Creating a Healthier Community
Jose grew up in Santo Domingo, and from a young age he had to bum rides to baseball practice because his parents didn’t have a car. “I never gave up,” he said. “I always went to practice, and then I made it. I became a professional baseball player.”
He signed on with the Milwaukee Brewers and moved to Wisconsin in 1999. While he was initially overjoyed at his good fortune, he soon found that the transition from a life of poverty to living as a professional athlete was difficult, and his inability to speak English left him feeling isolated. “One day I called my mother and said, ‘I don’t want to be here anymore. I want to come back,’” he said. “But my mama is very tough. She was like, ‘My son, this is what you wanted. You wanted to play baseball and you got it. You need to man up.’”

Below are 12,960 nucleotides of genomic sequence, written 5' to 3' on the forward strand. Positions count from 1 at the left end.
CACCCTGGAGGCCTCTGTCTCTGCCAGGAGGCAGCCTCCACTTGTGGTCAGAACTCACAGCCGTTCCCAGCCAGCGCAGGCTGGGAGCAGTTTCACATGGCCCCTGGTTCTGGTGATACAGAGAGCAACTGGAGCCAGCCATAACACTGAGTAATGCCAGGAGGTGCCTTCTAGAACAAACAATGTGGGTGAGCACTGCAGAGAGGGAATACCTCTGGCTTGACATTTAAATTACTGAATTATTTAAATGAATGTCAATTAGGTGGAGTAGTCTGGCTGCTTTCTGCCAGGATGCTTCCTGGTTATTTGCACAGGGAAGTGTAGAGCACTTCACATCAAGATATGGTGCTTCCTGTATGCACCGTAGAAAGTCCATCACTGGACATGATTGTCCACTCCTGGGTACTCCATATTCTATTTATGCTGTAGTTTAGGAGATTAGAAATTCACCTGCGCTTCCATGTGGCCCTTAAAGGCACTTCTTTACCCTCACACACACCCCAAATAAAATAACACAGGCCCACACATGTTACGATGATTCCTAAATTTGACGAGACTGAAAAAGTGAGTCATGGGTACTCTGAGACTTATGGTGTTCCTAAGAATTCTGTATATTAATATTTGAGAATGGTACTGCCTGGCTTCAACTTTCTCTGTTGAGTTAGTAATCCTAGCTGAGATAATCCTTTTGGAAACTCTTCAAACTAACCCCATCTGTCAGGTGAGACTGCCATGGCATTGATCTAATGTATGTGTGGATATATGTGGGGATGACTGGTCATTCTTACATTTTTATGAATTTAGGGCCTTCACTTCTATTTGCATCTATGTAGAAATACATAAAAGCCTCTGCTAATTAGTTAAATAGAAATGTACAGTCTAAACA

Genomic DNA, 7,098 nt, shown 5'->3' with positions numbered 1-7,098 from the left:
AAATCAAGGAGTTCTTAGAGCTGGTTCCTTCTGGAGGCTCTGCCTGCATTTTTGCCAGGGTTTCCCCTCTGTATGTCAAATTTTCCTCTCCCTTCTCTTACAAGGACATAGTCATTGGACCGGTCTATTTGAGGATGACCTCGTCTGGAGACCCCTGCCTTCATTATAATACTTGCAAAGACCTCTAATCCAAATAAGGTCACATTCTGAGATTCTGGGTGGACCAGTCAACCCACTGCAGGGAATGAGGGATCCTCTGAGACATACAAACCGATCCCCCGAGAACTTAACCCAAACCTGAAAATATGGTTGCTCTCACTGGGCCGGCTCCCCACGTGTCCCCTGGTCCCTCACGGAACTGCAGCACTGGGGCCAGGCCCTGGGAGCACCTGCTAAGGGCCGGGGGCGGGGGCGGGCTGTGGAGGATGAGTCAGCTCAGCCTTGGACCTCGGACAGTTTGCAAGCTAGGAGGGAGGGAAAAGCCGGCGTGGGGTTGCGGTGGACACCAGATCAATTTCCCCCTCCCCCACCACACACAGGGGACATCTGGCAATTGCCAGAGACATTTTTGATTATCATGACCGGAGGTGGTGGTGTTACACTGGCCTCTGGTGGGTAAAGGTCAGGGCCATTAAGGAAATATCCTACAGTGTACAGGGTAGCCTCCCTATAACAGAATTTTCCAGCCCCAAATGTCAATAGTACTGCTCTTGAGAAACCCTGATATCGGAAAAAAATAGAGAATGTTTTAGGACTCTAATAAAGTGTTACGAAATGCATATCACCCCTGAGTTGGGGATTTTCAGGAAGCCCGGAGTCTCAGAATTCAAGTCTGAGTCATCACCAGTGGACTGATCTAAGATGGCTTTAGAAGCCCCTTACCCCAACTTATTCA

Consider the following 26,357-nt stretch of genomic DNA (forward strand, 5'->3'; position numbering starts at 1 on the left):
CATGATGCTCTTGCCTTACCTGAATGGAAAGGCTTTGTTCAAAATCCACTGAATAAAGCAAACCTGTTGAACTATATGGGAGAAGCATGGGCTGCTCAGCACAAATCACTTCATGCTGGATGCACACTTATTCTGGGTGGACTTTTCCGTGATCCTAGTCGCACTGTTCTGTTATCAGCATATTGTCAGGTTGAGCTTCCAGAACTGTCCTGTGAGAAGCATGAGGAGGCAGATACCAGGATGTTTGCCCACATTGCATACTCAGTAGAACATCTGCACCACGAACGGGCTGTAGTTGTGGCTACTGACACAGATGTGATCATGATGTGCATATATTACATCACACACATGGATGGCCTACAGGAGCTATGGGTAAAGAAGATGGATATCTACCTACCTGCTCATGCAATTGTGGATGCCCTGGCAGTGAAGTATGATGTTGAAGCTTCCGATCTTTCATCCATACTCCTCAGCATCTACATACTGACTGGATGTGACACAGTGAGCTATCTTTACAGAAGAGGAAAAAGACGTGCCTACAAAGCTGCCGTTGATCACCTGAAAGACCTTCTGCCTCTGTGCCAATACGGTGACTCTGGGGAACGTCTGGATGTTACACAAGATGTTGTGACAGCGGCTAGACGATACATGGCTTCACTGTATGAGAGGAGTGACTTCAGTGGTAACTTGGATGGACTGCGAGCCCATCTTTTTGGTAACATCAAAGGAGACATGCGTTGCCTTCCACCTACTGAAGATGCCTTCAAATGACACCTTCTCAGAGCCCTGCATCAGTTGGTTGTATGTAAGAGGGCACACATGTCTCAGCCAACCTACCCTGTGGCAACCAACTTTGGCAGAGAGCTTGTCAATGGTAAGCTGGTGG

His mother’s words strengthened his resolve, and he started asking his roommates for help. “That’s how I learned English, and then I was open to talk,” he said, acknowledging with a laugh that he still doesn’t speak perfectly. “I got very strong about it. When people didn’t understand me, or if they laughed at me, I didn’t care anymore.”
An injury eventually forced Jose off the team, and now he has transferred the discipline that he applied to professional baseball to training and motivating clients. In 2015 he and his wife, Whitney Townsend, created “Soul Fitness,” the business platform from which he offers training, coaching, and group fitness classes in English and Spanish. He was named “Best Personal Trainer in Jefferson County” in a recent poll taken by the Daily Union.
Jose said he’s pleased to work in profession that improves people’s lives. “I think a lot of people need that motivation,” he said. “They need someone to push them in the right way. You gotta discipline your body and discipline your mind.”
This portrait and story are part of "A Place to Call Home," a special exhibition by writer and photographer Lori Compas at the Hoard Historical Museum in Fort Atkinson, Wisconsin.